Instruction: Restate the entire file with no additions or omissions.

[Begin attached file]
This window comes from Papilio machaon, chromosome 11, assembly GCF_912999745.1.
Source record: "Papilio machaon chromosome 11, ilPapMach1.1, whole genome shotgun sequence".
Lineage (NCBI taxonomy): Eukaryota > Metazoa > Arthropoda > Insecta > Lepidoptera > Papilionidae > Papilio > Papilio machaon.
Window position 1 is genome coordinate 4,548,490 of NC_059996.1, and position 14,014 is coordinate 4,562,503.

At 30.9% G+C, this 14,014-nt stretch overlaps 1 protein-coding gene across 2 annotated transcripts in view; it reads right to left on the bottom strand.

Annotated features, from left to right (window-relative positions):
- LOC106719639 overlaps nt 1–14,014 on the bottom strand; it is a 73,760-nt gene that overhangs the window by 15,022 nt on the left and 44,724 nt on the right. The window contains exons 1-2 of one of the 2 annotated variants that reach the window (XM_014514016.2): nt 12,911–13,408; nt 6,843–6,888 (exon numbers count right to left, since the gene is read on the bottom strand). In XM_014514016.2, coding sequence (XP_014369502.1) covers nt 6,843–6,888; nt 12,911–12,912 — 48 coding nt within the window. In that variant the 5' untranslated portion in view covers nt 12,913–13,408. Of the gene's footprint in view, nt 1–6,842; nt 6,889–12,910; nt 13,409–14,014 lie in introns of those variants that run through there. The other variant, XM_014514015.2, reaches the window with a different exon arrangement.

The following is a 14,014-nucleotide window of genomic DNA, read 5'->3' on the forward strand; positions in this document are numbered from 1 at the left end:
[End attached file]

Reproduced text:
This window comes from Papilio machaon, chromosome 11, assembly GCF_912999745.1.
Source record: "Papilio machaon chromosome 11, ilPapMach1.1, whole genome shotgun sequence".
Lineage (NCBI taxonomy): Eukaryota > Metazoa > Arthropoda > Insecta > Lepidoptera > Papilionidae > Papilio > Papilio machaon.
Window position 1 is genome coordinate 4,548,490 of NC_059996.1, and position 14,014 is coordinate 4,562,503.

At 30.9% G+C, this 14,014-nt stretch overlaps 1 protein-coding gene across 2 annotated transcripts in view; it reads right to left on the bottom strand.

Annotated features, from left to right (window-relative positions):
- LOC106719639 overlaps nt 1–14,014 on the bottom strand; it is a 73,760-nt gene that overhangs the window by 15,022 nt on the left and 44,724 nt on the right. The window contains exons 1-2 of one of the 2 annotated variants that reach the window (XM_014514016.2): nt 12,911–13,408; nt 6,843–6,888 (exon numbers count right to left, since the gene is read on the bottom strand). In XM_014514016.2, coding sequence (XP_014369502.1) covers nt 6,843–6,888; nt 12,911–12,912 — 48 coding nt within the window. In that variant the 5' untranslated portion in view covers nt 12,913–13,408. Of the gene's footprint in view, nt 1–6,842; nt 6,889–12,910; nt 13,409–14,014 lie in introns of those variants that run through there. The other variant, XM_014514015.2, reaches the window with a different exon arrangement.

The following is a 14,014-nucleotide window of genomic DNA, read 5'->3' on the forward strand; positions in this document are numbered from 1 at the left end: